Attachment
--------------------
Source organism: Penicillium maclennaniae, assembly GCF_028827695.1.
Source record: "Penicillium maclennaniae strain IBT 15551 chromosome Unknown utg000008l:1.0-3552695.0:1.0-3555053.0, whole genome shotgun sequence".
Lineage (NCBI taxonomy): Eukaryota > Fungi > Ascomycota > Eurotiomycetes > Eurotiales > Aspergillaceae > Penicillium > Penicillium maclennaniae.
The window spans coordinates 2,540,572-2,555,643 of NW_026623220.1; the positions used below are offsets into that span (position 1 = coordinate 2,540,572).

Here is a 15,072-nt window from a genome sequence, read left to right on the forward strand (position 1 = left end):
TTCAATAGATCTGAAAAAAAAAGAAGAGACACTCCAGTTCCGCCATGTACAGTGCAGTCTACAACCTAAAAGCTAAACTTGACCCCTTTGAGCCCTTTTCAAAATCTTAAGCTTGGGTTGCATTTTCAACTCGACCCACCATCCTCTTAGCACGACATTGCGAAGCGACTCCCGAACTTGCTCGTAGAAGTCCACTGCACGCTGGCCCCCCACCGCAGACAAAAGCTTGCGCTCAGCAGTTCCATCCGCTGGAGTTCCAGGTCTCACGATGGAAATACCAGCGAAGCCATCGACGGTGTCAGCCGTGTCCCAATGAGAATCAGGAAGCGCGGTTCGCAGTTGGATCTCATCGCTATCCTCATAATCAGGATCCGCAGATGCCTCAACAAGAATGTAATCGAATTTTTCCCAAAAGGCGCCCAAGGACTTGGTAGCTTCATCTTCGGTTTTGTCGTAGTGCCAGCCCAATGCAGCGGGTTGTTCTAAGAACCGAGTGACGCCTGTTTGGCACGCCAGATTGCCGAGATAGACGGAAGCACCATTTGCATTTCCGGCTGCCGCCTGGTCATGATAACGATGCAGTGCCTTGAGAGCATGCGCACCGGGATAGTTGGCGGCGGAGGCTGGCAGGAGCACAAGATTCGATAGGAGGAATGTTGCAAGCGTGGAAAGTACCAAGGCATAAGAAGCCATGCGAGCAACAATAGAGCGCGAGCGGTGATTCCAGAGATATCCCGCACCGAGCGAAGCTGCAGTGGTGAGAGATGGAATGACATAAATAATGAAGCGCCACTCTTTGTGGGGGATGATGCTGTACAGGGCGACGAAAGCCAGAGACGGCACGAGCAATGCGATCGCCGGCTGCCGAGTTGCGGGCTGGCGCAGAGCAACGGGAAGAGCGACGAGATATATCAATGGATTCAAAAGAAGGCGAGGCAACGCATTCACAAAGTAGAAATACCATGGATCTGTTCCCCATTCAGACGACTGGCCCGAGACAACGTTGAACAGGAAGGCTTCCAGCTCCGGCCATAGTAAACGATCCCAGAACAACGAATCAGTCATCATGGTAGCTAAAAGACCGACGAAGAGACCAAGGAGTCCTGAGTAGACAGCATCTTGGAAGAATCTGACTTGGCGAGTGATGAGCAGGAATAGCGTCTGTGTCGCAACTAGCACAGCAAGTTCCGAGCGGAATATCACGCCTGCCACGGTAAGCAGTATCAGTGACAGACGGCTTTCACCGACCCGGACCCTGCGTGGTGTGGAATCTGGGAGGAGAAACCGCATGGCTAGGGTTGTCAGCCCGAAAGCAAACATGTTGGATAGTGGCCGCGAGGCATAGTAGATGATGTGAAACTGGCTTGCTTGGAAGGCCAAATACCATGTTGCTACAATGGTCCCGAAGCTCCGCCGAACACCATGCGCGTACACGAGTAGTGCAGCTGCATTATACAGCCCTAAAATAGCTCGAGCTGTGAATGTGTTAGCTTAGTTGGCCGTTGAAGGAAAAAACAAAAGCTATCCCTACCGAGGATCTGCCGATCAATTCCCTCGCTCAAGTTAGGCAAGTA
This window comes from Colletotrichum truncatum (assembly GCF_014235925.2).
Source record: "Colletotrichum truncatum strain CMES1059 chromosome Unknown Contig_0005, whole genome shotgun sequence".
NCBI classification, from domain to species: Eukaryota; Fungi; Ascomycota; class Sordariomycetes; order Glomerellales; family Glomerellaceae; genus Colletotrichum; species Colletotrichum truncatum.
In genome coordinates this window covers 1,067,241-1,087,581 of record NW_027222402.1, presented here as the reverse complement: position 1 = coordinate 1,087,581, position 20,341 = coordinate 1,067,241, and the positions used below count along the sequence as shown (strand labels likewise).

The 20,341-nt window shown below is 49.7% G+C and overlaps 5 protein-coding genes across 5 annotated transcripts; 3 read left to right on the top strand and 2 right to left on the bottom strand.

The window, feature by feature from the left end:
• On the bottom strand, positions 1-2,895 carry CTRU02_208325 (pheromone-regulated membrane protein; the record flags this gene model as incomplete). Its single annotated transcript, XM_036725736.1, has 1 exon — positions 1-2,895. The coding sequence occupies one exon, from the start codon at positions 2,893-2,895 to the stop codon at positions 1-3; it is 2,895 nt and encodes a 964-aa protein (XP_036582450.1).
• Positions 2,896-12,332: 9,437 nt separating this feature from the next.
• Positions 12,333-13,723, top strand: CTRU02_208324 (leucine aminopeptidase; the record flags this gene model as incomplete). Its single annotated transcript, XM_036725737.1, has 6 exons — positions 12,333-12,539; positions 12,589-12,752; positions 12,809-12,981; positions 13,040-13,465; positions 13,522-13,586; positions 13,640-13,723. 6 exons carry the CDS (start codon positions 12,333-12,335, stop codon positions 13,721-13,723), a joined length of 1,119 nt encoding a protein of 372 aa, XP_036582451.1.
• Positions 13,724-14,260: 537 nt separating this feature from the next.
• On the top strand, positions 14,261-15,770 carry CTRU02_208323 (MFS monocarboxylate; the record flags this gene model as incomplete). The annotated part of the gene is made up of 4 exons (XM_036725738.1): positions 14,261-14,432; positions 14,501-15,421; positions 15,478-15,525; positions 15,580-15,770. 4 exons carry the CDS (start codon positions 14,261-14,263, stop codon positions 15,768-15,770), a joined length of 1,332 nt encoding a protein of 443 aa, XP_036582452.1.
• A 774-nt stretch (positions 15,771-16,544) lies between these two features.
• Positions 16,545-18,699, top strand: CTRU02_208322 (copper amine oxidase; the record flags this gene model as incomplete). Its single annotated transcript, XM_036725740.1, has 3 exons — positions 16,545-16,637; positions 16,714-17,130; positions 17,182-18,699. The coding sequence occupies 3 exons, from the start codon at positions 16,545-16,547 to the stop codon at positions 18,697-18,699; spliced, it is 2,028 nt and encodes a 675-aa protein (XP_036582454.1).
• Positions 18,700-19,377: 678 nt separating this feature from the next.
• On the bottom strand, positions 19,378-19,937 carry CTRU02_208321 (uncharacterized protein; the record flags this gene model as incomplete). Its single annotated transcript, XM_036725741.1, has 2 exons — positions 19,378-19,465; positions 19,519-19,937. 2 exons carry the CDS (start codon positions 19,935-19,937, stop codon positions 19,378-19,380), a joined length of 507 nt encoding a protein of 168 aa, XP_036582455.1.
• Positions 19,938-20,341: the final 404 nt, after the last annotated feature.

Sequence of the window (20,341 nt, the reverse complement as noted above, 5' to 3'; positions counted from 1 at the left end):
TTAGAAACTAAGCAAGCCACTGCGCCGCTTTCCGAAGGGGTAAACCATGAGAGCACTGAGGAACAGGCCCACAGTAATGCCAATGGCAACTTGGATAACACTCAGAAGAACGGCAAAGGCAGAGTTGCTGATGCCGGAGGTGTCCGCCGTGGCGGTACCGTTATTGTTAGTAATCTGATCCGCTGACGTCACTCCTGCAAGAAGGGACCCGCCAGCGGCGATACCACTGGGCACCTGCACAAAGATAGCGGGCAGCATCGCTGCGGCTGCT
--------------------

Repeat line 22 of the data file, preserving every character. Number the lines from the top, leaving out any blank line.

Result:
• Positions 19,938-20,341: the final 404 nt, after the last annotated feature.